Italian Finance Minister Vittorio Grilli, who declared a purchase price for his Rome apartment that was about half its assessed value, said the mismatch is due to a separate payment he made to a relative of the seller for earlier renovations of the 14-room home.
Grilli, appointed by Prime Minister Mario Monti to spearhead a drive to prevent tax evasion, declared in an April 27, 2004, purchase document filed with the Italian land registry that he paid 1.065 million euros ($1.39 million) for the apartment. The same day, he signed a loan agreement in which he and his mortgage lender attributed a value of 2.03 million euros to the property, according to a copy of the document obtained by Bloomberg News.
Grilli, 55, disclosed the additional payment made to the seller’s relative in a letter to Bloomberg News, in which he also said his declared price was compatible with tax-roll numbers Italy uses to calculate property levies. Grilli wrote the letter in response to a Dec. 20 story that revealed details of his purchase, including a mortgage of 1.5 million euros.
Writing in Italian on his personal letterhead, Grilli said the mortgage was based on a valuation of the property that “took into consideration the actual state of the property including the improvements made” by the relative of the seller, “the dealings with whom were subject to a separate settling of accounts.” He said that extra payment was made by transparent and traceable means.
In his letter, dated Jan. 8, Grilli invoked his right of “rectification” under Italian law to publish a response to the Dec. 20 report, which he said was based on “superficial valuations” and interfered with negotiations in a divorce settlement with his wife.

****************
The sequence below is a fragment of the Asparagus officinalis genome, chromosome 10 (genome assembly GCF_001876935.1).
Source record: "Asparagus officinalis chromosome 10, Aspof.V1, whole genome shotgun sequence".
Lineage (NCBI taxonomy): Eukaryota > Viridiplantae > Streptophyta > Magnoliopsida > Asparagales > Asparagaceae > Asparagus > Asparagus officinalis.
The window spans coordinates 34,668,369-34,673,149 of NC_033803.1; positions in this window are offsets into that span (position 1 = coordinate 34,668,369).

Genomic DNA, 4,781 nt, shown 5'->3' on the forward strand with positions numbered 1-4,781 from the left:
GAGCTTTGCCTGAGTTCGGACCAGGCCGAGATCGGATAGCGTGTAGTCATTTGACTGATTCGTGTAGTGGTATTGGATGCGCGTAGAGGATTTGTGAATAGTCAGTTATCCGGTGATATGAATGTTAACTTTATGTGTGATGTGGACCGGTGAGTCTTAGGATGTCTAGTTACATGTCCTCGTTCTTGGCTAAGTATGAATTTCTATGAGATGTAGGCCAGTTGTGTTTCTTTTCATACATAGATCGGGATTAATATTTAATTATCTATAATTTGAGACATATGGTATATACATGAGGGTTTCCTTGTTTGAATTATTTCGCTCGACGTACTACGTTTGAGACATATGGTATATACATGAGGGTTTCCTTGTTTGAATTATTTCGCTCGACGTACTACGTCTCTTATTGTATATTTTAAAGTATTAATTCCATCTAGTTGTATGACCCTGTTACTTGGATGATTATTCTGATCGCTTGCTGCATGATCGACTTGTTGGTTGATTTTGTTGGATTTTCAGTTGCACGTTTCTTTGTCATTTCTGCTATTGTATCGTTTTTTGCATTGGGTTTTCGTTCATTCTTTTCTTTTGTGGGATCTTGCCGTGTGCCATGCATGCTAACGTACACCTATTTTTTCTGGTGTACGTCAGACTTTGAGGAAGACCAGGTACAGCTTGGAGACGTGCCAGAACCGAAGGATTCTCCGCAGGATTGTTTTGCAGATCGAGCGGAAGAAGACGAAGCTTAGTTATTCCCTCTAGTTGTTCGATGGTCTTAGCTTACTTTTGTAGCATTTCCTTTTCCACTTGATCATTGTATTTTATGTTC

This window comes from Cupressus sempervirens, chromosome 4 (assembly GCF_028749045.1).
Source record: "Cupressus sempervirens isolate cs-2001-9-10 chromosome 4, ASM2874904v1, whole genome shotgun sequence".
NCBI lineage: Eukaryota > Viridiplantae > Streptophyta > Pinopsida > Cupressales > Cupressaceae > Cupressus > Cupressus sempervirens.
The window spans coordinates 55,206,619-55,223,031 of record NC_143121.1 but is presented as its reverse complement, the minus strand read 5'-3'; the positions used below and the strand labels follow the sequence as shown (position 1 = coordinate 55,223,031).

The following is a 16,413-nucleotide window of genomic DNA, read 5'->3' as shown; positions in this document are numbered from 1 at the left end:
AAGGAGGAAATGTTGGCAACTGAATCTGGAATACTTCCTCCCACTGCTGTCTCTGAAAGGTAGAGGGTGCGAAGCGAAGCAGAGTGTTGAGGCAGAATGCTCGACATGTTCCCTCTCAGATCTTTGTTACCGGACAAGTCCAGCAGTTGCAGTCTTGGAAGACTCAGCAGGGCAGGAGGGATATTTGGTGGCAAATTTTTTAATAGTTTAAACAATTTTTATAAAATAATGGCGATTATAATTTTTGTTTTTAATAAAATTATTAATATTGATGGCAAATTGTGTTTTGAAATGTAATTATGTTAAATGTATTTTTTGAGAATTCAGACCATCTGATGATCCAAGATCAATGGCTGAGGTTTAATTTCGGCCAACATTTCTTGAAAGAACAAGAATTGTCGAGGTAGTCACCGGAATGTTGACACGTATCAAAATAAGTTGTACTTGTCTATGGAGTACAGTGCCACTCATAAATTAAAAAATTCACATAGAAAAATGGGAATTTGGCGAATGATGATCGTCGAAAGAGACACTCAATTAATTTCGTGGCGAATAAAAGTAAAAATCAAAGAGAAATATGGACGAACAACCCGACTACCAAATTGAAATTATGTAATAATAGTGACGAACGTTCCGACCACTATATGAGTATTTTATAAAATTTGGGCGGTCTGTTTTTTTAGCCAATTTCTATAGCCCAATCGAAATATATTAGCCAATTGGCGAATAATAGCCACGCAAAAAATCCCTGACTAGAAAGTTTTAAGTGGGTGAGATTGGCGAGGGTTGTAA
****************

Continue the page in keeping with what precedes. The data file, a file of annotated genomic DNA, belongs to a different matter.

Grilli wrote that he bought the house through a mediator, to whom he paid correct and traceable commissions.
He said, “in the past, important works of refurbishment and of improvement have been made by a relative of the seller” and that “I had to settle all the economic aspects regarding such works carried out by him in order to avoid a likely conflict with the above mentioned person and proceed to a purchase that would not raise future controversies for me.”
The statement didn’t name the relative or disclose the size of the payment. The seller was Massimo Tosato, executive vice chairman of London-based fund manager Schroders Plc. Tosato’s assistant at Schroders in London said he declined to comment on personal matters.
Grilli’s letter also said his declared purchase price was in line with Italian tax-roll numbers -- in his case, he said, more than twice the official tax value. “The taxes calculated based on the declared price have been paid in an amount much higher than the required fiscal minimum,” he wrote.
Prime Minister Monti picked Grilli in November 2011 to help shore up Italy’s finances. At Monti’s Dec. 23 year-end news conference, a reporter asked the premier whether he had sought a clarification from Grilli regarding the Bloomberg News report on the purchase. Monti answered, “Si,” or yes, without elaborating. Grilli declined to comment on the conversation with Monti.
Banca Monte dei Paschi di Siena SpA, the bank Grilli originally borrowed from, declined to comment on his mortgage. The Italian newspaper Libero earlier reported the property’s valuation of 2.03 million euros in a story following up on the original Bloomberg News report.
Grilli, who has spent most of his career in civil service, bought the 310-square-meter (3,336 square feet) apartment in Rome after returning to government work from London, where he was a managing director and head of Italian investment banking at Credit Suisse First Boston for about a year from 2001 through 2002. At the time of the 2004 purchase, he was serving as Italy’s general accountant.
Grilli said in October that he won’t seek a government post or a Treasury position after Italy holds its general elections on Feb. 24-25, which are due in February.